What is a Debt-Service Coverage Ratio (DSCR)?

by Investing School on February 10, 2012

Also called the Debt Coverage Ratio, the Debt-Service Coverage Ratio (DSCR) is the ratio of cash a company keeps available for covering their debt as it relates to interest, principal and lease payments. A well known benchmark used to evaluate whether or not a company or individual can generate enough cash to cover their debt, the higher the ratio, the easier it is for the entity to obtain a loan. If you have heard this term before it was probably involved in a commercial banking transaction.

Depending upon the environment, personal or commercial, the DSCR can be the most important tool used to assess if a borrower will be able to sustain their debt. The ratio demanded by banks varies with the industry and the circumstance. Clearly, the banks will look for a ratio of more than 1.0 to insure their investment of capital. A ration of less than 1 indicates a negative cash flow.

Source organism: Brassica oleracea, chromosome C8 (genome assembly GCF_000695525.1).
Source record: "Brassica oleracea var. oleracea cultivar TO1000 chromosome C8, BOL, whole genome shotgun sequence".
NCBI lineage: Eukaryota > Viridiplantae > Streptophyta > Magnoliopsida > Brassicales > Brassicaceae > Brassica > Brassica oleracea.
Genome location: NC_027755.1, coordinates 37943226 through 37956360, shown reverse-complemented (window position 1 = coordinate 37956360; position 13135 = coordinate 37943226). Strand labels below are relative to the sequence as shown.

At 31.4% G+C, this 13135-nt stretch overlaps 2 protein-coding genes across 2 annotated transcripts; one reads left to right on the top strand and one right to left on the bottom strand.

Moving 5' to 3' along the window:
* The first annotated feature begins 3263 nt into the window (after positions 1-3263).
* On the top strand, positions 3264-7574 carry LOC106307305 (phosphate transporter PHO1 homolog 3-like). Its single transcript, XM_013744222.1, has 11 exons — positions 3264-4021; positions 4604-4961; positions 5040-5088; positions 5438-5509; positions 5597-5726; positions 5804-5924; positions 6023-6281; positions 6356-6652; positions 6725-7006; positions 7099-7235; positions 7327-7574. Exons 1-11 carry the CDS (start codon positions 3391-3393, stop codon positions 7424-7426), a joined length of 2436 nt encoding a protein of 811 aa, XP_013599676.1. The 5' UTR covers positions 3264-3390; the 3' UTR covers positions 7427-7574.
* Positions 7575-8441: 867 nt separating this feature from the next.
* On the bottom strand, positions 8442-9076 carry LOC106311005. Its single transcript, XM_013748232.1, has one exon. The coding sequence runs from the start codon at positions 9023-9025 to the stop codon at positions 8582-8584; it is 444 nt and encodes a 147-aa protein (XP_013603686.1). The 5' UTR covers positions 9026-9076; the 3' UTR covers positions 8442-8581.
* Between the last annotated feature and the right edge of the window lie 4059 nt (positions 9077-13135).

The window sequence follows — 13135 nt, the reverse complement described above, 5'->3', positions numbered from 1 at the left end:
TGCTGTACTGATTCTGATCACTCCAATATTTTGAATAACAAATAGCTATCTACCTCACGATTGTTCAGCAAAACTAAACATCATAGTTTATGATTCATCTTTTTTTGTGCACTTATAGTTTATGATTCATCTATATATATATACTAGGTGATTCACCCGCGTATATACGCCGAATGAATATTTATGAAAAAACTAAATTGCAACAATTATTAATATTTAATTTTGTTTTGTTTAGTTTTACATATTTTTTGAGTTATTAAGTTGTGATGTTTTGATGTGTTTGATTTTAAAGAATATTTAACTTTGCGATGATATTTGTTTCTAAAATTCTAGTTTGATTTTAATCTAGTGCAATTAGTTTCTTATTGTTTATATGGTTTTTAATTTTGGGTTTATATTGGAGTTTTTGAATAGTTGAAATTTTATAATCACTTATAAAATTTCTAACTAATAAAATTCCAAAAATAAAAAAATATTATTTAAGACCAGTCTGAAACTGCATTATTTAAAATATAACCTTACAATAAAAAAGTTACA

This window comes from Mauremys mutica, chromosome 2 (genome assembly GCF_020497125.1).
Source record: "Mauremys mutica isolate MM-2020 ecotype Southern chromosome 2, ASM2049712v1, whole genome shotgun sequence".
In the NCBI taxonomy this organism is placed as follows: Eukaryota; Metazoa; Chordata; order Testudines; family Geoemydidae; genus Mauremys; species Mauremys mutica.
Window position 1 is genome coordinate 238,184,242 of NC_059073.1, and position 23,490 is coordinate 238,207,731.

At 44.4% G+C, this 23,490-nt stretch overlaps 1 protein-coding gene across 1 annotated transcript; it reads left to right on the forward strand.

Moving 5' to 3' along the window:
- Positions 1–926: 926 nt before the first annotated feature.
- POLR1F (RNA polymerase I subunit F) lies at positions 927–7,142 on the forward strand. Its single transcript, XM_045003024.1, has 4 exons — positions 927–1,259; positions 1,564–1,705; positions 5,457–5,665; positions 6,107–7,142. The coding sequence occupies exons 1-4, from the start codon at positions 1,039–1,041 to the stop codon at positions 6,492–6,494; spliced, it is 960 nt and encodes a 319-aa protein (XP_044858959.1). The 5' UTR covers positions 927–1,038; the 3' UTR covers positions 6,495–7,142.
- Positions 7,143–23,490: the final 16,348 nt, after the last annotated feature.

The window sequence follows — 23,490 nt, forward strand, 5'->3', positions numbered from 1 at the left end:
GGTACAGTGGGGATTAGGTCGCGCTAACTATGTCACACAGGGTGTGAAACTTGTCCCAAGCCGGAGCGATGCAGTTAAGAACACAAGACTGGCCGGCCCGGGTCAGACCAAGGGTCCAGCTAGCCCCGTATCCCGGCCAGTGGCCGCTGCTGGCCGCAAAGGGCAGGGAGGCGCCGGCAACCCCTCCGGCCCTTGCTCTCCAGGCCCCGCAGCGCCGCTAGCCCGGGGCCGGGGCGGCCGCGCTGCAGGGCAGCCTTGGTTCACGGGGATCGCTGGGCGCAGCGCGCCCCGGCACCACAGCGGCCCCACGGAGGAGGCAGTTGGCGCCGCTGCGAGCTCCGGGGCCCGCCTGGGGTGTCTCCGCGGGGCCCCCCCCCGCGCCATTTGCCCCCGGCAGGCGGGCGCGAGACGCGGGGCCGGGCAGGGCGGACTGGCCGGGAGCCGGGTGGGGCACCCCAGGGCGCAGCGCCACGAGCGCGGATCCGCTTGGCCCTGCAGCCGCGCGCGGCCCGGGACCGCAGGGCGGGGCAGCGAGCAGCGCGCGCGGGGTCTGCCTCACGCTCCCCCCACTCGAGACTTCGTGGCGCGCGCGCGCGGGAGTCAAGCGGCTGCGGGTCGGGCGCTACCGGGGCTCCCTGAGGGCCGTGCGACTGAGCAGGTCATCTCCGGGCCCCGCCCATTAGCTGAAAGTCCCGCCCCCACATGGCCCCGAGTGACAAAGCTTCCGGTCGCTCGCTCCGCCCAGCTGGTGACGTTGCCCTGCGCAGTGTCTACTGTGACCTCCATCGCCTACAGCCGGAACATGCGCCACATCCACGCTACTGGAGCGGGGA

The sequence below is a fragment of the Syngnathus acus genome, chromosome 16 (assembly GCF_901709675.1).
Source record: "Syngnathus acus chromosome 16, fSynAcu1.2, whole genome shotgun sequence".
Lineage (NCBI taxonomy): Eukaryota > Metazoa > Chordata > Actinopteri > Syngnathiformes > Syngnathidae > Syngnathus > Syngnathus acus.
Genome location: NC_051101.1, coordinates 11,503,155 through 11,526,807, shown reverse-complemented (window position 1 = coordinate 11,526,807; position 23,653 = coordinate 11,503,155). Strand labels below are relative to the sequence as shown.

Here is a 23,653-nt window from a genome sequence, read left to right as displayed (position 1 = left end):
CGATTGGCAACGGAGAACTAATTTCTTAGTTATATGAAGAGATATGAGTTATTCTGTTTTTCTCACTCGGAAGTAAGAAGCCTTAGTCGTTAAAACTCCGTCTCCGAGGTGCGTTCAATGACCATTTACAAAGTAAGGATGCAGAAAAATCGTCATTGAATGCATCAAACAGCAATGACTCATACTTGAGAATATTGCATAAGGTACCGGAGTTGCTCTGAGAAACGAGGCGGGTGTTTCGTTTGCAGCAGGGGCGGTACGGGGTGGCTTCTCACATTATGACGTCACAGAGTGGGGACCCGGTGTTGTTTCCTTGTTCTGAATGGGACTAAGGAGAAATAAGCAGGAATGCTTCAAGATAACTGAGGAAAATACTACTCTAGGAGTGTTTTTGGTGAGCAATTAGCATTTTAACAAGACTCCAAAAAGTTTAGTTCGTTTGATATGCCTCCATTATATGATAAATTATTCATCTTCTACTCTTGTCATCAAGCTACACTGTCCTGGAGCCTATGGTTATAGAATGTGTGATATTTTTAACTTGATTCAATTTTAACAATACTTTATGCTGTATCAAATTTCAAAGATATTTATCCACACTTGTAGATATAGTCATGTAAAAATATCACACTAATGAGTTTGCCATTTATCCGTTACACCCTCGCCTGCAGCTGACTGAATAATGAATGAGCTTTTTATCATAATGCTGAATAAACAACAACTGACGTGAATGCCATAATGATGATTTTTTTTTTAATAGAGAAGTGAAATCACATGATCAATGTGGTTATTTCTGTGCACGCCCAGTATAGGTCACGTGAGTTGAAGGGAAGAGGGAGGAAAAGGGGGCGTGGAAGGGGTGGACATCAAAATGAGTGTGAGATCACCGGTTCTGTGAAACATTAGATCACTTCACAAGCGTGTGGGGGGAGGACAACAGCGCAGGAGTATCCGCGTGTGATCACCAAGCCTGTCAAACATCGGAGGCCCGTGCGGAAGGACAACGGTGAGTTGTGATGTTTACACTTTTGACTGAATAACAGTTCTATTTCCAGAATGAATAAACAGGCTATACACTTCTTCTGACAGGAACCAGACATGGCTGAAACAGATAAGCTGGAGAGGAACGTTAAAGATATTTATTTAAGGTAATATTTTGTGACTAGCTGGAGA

The Equation is simple: Net Operating Income/Total Debt Service

While it is not impossible to obtain a loan with a negative cash flow, the company or individual must be able to show a strong source of external income. This income must be provable and consistent or obtaining the financing is unlikely.

When investing in companies you will want to see that the DSCR is over 1.0 as well. In fact the higher the DSCR the safer your investment is likely to be. Under most circumstances a positive debt-service coverage ratio (DSCR) is a sign of a healthy company.

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